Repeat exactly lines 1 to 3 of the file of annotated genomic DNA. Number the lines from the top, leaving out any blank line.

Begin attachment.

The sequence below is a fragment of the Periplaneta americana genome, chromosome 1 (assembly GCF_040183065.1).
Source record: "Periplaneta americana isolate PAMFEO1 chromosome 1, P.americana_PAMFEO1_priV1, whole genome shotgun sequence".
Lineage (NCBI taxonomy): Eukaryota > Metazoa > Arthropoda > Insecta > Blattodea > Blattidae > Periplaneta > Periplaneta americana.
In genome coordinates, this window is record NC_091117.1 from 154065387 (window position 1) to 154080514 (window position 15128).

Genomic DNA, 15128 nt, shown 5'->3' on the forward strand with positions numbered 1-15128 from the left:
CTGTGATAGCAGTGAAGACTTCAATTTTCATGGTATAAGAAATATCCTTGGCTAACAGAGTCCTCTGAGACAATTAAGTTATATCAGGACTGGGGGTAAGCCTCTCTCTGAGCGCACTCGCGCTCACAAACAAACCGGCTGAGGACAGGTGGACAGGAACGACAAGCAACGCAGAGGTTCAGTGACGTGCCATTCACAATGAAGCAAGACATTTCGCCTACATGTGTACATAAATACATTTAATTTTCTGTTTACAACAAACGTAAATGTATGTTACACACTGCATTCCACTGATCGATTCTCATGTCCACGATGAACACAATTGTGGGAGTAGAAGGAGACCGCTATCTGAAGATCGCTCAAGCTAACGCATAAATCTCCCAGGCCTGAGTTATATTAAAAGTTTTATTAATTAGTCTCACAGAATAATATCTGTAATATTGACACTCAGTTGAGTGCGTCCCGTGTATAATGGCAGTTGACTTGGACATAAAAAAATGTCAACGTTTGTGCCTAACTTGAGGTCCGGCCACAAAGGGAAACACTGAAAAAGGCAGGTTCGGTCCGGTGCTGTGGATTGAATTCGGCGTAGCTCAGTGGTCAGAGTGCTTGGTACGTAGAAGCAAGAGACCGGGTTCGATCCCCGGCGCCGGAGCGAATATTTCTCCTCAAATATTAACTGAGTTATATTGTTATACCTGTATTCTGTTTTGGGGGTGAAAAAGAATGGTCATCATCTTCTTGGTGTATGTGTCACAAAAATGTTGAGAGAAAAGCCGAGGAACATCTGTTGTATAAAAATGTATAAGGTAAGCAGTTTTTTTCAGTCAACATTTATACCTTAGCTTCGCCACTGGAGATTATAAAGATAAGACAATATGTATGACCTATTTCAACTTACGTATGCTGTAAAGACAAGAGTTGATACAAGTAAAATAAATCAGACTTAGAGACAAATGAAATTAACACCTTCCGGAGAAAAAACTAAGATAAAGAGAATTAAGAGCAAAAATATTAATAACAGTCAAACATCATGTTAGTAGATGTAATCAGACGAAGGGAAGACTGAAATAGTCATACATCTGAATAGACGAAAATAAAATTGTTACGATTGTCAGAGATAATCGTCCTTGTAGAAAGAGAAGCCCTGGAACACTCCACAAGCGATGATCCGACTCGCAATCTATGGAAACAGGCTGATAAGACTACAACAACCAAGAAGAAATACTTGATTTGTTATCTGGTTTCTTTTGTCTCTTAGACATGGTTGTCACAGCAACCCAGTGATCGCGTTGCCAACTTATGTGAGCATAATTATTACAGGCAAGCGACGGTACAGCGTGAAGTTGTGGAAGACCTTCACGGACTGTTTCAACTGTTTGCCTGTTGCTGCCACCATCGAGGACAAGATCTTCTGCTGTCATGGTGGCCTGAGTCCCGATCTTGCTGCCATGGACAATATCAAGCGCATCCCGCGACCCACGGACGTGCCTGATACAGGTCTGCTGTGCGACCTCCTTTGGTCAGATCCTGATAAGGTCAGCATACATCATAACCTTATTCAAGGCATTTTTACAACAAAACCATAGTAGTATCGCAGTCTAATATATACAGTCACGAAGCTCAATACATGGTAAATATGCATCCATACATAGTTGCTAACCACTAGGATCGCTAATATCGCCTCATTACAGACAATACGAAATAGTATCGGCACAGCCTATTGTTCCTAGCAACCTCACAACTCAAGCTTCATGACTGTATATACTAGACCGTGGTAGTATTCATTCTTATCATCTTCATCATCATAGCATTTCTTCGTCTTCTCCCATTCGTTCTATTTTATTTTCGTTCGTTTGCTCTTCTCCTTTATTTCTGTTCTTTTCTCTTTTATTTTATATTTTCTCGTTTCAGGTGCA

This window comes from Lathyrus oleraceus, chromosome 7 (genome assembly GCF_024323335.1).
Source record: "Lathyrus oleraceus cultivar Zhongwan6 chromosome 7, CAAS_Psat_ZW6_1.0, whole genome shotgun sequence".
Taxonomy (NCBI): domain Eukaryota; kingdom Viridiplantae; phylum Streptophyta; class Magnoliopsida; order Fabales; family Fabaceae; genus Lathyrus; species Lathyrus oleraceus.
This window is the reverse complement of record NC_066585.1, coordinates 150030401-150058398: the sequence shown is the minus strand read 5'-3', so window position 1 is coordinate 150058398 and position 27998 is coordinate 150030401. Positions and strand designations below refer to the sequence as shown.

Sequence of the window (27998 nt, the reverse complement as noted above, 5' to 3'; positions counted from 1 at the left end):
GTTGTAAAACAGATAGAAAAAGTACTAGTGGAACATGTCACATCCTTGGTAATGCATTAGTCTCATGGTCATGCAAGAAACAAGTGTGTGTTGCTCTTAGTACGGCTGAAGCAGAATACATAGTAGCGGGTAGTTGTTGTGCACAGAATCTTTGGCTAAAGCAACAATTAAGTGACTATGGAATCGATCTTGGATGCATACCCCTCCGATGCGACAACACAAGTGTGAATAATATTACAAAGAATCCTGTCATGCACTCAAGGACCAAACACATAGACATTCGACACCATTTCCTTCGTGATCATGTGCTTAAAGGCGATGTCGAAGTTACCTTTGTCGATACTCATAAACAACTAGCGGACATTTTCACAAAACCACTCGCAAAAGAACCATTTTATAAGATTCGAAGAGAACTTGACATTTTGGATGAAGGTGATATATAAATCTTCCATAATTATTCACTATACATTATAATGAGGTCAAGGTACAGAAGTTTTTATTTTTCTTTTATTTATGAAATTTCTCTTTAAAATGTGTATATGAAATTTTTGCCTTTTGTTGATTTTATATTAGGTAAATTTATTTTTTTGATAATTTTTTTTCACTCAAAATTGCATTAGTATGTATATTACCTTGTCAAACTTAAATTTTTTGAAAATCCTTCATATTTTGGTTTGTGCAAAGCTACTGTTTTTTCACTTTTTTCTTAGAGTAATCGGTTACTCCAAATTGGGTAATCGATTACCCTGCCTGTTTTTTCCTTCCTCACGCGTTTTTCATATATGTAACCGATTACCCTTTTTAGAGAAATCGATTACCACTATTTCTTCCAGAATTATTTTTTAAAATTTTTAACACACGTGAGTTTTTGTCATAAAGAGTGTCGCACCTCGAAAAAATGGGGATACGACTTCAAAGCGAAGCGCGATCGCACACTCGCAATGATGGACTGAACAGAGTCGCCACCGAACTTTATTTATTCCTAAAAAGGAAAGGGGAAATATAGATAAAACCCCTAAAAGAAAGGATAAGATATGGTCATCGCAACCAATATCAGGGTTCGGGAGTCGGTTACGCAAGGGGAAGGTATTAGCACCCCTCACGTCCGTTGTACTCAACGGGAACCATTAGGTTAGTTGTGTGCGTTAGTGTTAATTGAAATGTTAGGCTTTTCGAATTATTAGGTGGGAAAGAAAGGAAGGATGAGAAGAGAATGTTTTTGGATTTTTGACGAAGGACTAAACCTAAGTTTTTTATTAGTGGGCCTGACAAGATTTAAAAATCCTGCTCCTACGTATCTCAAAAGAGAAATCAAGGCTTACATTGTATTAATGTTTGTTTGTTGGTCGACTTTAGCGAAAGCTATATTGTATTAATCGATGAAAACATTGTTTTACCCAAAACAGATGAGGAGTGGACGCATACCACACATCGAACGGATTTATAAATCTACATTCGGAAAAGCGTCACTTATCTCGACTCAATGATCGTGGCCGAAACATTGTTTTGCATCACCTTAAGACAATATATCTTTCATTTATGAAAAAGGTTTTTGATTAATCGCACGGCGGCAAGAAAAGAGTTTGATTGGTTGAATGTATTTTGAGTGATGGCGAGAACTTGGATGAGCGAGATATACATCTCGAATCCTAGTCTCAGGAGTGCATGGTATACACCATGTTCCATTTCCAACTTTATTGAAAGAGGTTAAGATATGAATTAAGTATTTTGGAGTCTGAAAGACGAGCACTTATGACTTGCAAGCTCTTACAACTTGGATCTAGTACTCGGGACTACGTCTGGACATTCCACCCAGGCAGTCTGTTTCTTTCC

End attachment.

The sequence below is a fragment of the Periplaneta americana genome, chromosome 1 (assembly GCF_040183065.1).
Source record: "Periplaneta americana isolate PAMFEO1 chromosome 1, P.americana_PAMFEO1_priV1, whole genome shotgun sequence".
Lineage (NCBI taxonomy): Eukaryota > Metazoa > Arthropoda > Insecta > Blattodea > Blattidae > Periplaneta > Periplaneta americana.